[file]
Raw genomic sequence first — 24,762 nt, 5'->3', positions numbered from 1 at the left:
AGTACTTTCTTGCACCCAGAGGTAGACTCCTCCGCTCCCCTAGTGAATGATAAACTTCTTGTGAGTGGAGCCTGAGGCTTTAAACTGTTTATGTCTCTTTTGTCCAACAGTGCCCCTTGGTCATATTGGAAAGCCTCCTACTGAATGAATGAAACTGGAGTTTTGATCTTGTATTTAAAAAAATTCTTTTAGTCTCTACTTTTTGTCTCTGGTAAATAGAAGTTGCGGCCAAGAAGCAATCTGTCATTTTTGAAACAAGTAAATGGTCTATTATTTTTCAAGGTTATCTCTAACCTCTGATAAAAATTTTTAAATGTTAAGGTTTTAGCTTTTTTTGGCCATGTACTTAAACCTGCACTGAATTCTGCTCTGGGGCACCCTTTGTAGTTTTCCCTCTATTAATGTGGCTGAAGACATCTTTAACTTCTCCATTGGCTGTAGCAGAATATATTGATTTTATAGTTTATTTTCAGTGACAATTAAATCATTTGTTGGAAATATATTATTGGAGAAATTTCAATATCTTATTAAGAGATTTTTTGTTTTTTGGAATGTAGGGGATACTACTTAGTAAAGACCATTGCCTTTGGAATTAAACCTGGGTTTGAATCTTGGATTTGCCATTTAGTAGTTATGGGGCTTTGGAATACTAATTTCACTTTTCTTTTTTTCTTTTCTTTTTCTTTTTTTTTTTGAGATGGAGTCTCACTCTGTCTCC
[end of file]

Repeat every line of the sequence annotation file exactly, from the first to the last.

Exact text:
Raw genomic sequence first — 24,762 nt, 5'->3', positions numbered from 1 at the left:
AGTACTTTCTTGCACCCAGAGGTAGACTCCTCCGCTCCCCTAGTGAATGATAAACTTCTTGTGAGTGGAGCCTGAGGCTTTAAACTGTTTATGTCTCTTTTGTCCAACAGTGCCCCTTGGTCATATTGGAAAGCCTCCTACTGAATGAATGAAACTGGAGTTTTGATCTTGTATTTAAAAAAATTCTTTTAGTCTCTACTTTTTGTCTCTGGTAAATAGAAGTTGCGGCCAAGAAGCAATCTGTCATTTTTGAAACAAGTAAATGGTCTATTATTTTTCAAGGTTATCTCTAACCTCTGATAAAAATTTTTAAATGTTAAGGTTTTAGCTTTTTTTGGCCATGTACTTAAACCTGCACTGAATTCTGCTCTGGGGCACCCTTTGTAGTTTTCCCTCTATTAATGTGGCTGAAGACATCTTTAACTTCTCCATTGGCTGTAGCAGAATATATTGATTTTATAGTTTATTTTCAGTGACAATTAAATCATTTGTTGGAAATATATTATTGGAGAAATTTCAATATCTTATTAAGAGATTTTTTGTTTTTTGGAATGTAGGGGATACTACTTAGTAAAGACCATTGCCTTTGGAATTAAACCTGGGTTTGAATCTTGGATTTGCCATTTAGTAGTTATGGGGCTTTGGAATACTAATTTCACTTTTCTTTTTTTCTTTTCTTTTTCTTTTTTTTTTTGAGATGGAGTCTCACTCTGTCTCC